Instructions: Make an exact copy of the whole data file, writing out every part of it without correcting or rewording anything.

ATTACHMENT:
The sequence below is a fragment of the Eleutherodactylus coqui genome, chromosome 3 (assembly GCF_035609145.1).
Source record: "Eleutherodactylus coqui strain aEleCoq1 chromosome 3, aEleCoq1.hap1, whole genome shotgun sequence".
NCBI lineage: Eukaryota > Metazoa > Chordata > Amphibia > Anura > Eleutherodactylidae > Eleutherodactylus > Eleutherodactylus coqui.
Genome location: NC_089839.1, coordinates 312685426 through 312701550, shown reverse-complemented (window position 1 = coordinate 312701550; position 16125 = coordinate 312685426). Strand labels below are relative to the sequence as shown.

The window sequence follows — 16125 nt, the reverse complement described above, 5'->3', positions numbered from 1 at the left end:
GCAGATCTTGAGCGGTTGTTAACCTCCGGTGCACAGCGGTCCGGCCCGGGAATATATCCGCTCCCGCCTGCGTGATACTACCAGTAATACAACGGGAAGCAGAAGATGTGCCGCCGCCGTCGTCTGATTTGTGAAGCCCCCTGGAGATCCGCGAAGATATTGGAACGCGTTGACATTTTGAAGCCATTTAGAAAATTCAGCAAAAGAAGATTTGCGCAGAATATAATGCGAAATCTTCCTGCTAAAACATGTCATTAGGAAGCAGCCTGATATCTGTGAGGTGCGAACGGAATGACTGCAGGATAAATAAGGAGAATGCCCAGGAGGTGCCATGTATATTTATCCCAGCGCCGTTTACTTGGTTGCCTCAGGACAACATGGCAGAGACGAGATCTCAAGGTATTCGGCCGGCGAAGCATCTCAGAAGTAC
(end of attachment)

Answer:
The sequence below is a fragment of the Eleutherodactylus coqui genome, chromosome 3 (assembly GCF_035609145.1).
Source record: "Eleutherodactylus coqui strain aEleCoq1 chromosome 3, aEleCoq1.hap1, whole genome shotgun sequence".
NCBI lineage: Eukaryota > Metazoa > Chordata > Amphibia > Anura > Eleutherodactylidae > Eleutherodactylus > Eleutherodactylus coqui.
Genome location: NC_089839.1, coordinates 312685426 through 312701550, shown reverse-complemented (window position 1 = coordinate 312701550; position 16125 = coordinate 312685426). Strand labels below are relative to the sequence as shown.

The window sequence follows — 16125 nt, the reverse complement described above, 5'->3', positions numbered from 1 at the left end:
GCAGATCTTGAGCGGTTGTTAACCTCCGGTGCACAGCGGTCCGGCCCGGGAATATATCCGCTCCCGCCTGCGTGATACTACCAGTAATACAACGGGAAGCAGAAGATGTGCCGCCGCCGTCGTCTGATTTGTGAAGCCCCCTGGAGATCCGCGAAGATATTGGAACGCGTTGACATTTTGAAGCCATTTAGAAAATTCAGCAAAAGAAGATTTGCGCAGAATATAATGCGAAATCTTCCTGCTAAAACATGTCATTAGGAAGCAGCCTGATATCTGTGAGGTGCGAACGGAATGACTGCAGGATAAATAAGGAGAATGCCCAGGAGGTGCCATGTATATTTATCCCAGCGCCGTTTACTTGGTTGCCTCAGGACAACATGGCAGAGACGAGATCTCAAGGTATTCGGCCGGCGAAGCATCTCAGAAGTAC